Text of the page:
“No entity in Texas can compel receipt of a COVID-19 vaccine by any individual, including an employee or a consumer, who objects to such vaccination for any reason of personal conscience, based on a religious belief, or for medical reasons, including prior recovery from COVID-19,” the order reads.
There are eight days left in the current special session, which Abbott kicked off with a similar but distinct request for lawmakers to ban COVID-19 vaccine mandates for government workers. The legislature also previously passed a law that forbids businesses from requiring proof of a COVID-19 vaccination from customers.
The order comes amid pressure from the Republican Party of Texas (RPT) and Abbott’s primary election challengers. In an open letter, RPT Chairman Matt Rinaldi asked Abbott to add a “comprehensive” ban on vaccine mandates to the special session agenda.
“Time is running out to protect vulnerable Texans who are having to choose right now between losing their livelihoods or accepting forced administration of a COVID-19 vaccine,” the letter reads.
“A number of our conservative legislators have already filed bills to protect these Texans and your fast action in adding this issue to the call is needed to ensure that the rights of millions of working Texans are legislatively protected and not further violated.”
State Rep. Candy Noble (R-Murphy) has filed a bill that would make it illegal for employers to fire, punish, or refuse to hire people based on their COVID-19 vaccination status, similar to current employee protections against discrimination based on age, national origin, or race.
Abbott’s order says that it will be rescinded once a law passed by the legislature takes effect.
Don Huffines, one of Abbott’s primary challengers, quickly took credit for the development.
“After publicly supporting private vaccine mandates for months, Greg Abbott has reversed his position on the issue, caving to the pressure being brought by the Huffines Campaign, the Texas Republican Party, and many other conservatives across the state,” his campaign stated.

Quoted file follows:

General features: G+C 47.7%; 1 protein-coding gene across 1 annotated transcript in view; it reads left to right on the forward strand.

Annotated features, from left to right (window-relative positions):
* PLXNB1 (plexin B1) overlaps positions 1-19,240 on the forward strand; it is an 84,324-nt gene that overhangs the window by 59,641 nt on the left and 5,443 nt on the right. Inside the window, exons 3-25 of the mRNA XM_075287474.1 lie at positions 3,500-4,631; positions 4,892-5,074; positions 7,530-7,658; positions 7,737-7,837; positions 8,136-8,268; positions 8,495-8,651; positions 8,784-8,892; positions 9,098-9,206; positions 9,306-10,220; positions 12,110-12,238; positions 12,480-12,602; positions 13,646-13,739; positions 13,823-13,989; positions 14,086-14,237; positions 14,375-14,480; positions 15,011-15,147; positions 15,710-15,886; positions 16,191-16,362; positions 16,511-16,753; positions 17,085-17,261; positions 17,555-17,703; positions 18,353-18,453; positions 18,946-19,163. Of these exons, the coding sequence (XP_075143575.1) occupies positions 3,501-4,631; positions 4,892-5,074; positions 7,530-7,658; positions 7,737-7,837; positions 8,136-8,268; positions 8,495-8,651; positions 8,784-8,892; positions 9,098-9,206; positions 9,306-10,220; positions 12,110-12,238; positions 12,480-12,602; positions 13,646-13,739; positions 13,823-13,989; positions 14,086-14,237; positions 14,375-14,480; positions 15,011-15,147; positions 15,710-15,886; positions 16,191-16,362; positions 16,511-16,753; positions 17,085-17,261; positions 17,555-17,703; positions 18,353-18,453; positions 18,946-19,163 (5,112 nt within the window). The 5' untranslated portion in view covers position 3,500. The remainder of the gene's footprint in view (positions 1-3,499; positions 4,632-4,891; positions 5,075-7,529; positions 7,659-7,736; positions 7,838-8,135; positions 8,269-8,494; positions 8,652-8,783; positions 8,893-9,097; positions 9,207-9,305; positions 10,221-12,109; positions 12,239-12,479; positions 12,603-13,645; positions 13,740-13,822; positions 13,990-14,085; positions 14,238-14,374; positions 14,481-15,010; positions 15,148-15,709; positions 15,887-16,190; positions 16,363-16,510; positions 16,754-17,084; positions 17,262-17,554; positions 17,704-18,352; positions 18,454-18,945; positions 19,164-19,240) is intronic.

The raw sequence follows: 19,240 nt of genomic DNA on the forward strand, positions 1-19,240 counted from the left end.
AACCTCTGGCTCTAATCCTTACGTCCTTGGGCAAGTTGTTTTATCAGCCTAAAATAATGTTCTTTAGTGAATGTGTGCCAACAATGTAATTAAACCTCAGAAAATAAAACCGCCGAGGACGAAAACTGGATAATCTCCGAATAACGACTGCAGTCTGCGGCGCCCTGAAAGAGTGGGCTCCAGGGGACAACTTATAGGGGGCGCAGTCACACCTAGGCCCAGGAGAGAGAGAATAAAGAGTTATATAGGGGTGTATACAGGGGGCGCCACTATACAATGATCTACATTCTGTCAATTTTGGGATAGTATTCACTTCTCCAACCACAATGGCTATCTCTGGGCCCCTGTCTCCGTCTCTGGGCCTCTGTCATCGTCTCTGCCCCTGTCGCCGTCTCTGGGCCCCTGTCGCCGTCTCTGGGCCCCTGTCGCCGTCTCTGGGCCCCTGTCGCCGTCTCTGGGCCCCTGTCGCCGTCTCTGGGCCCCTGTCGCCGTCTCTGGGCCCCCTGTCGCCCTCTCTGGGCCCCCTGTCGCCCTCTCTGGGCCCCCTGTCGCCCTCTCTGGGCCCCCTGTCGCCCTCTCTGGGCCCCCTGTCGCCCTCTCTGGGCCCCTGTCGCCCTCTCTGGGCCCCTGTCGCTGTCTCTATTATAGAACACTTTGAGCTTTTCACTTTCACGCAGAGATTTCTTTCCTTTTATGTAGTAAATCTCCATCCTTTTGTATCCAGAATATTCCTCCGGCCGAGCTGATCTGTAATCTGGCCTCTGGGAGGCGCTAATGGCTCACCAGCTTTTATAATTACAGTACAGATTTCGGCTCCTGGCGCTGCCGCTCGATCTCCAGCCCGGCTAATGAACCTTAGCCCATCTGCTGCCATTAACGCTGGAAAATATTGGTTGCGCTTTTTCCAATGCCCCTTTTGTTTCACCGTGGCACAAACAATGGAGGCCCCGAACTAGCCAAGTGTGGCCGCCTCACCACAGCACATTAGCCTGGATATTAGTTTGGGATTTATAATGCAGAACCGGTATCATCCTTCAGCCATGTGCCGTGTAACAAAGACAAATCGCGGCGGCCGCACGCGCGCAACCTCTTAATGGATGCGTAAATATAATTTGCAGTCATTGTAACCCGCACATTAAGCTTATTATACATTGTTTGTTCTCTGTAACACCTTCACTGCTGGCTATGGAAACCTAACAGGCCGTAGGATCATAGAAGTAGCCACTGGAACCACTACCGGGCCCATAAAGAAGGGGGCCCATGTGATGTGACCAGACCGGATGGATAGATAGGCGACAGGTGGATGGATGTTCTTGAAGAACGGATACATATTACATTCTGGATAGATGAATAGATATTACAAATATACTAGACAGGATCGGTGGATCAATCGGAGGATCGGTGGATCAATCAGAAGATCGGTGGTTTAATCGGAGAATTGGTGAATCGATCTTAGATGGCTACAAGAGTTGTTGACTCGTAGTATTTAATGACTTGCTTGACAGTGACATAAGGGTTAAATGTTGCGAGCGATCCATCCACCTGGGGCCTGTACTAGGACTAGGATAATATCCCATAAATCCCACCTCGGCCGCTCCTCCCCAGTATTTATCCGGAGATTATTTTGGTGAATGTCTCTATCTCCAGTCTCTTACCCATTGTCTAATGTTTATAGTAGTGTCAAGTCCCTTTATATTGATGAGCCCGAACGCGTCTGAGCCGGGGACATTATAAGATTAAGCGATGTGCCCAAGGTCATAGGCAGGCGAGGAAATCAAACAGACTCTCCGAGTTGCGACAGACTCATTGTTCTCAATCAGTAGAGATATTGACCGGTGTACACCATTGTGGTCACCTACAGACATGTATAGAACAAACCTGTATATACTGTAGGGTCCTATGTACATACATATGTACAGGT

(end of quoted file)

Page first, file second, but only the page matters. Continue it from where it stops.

In August, Abbott’s office told The Texas Tribune that “Private businesses don’t need government running their business.”
GA-35 stopped government bodies and private agencies that receive taxpayer funds from requiring proof of COVID-19 vaccination as a condition of entrance or service — more commonly called “vaccine passports.” It also said that no governmental entity can compel people to get a COVID-19 vaccine administered under an emergency use authorization. At that point, all COVID-19 vaccines were authorized for emergency use.
Abbott combined several of his previous orders into one in GA-38. It barred governments from requiring emergency COVID-19 vaccines or proof of vaccination, ended local authority over operating limits for businesses, and banned mask mandates but encouraged the voluntary use of masks. Abbott included exceptions for nursing homes or assisted living facilities.
Finally, GA-39, his last executive order before today’s, banned vaccine mandates more totally. Issued shortly after the federal government gave full approval to the first COVID-19 vaccine — ending its emergency use status — GA-39 broadened the vaccine mandate ban to apply to all COVID-19 vaccines, regardless of whether they’ve gained emergency or full authorization.
Abbott has strongly encouraged Texans to get vaccinated against COVID-19 but stressed that the vaccination should be voluntary.
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